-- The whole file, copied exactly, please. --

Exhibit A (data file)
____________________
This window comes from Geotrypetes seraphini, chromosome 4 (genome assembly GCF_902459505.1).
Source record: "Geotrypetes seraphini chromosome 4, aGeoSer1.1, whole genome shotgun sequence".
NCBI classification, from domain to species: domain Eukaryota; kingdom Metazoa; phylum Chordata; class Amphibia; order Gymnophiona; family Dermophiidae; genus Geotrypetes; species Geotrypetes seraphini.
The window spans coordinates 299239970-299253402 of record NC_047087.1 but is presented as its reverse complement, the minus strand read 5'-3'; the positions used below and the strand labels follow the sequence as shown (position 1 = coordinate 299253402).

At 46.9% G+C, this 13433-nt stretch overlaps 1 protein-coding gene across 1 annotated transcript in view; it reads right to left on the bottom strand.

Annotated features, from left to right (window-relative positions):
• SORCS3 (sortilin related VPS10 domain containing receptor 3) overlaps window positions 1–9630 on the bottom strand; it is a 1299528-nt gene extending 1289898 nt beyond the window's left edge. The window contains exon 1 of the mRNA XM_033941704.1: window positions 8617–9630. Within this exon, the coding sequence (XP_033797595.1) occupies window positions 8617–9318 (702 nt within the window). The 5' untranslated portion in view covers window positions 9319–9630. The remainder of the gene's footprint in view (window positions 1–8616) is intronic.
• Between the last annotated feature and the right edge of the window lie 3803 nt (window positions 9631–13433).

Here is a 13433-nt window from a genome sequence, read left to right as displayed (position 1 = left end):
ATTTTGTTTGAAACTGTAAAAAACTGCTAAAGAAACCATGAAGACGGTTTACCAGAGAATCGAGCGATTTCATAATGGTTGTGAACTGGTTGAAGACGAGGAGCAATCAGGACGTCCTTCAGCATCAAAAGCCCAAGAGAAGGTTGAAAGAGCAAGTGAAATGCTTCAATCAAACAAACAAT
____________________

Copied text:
This window comes from Geotrypetes seraphini, chromosome 4 (genome assembly GCF_902459505.1).
Source record: "Geotrypetes seraphini chromosome 4, aGeoSer1.1, whole genome shotgun sequence".
NCBI classification, from domain to species: domain Eukaryota; kingdom Metazoa; phylum Chordata; class Amphibia; order Gymnophiona; family Dermophiidae; genus Geotrypetes; species Geotrypetes seraphini.
The window spans coordinates 299239970-299253402 of record NC_047087.1 but is presented as its reverse complement, the minus strand read 5'-3'; the positions used below and the strand labels follow the sequence as shown (position 1 = coordinate 299253402).

At 46.9% G+C, this 13433-nt stretch overlaps 1 protein-coding gene across 1 annotated transcript in view; it reads right to left on the bottom strand.

Annotated features, from left to right (window-relative positions):
• SORCS3 (sortilin related VPS10 domain containing receptor 3) overlaps window positions 1–9630 on the bottom strand; it is a 1299528-nt gene extending 1289898 nt beyond the window's left edge. The window contains exon 1 of the mRNA XM_033941704.1: window positions 8617–9630. Within this exon, the coding sequence (XP_033797595.1) occupies window positions 8617–9318 (702 nt within the window). The 5' untranslated portion in view covers window positions 9319–9630. The remainder of the gene's footprint in view (window positions 1–8616) is intronic.
• Between the last annotated feature and the right edge of the window lie 3803 nt (window positions 9631–13433).

Here is a 13433-nt window from a genome sequence, read left to right as displayed (position 1 = left end):
ATTTTGTTTGAAACTGTAAAAAACTGCTAAAGAAACCATGAAGACGGTTTACCAGAGAATCGAGCGATTTCATAATGGTTGTGAACTGGTTGAAGACGAGGAGCAATCAGGACGTCCTTCAGCATCAAAAGCCCAAGAGAAGGTTGAAAGAGCAAGTGAAATGCTTCAATCAAACAAACAAT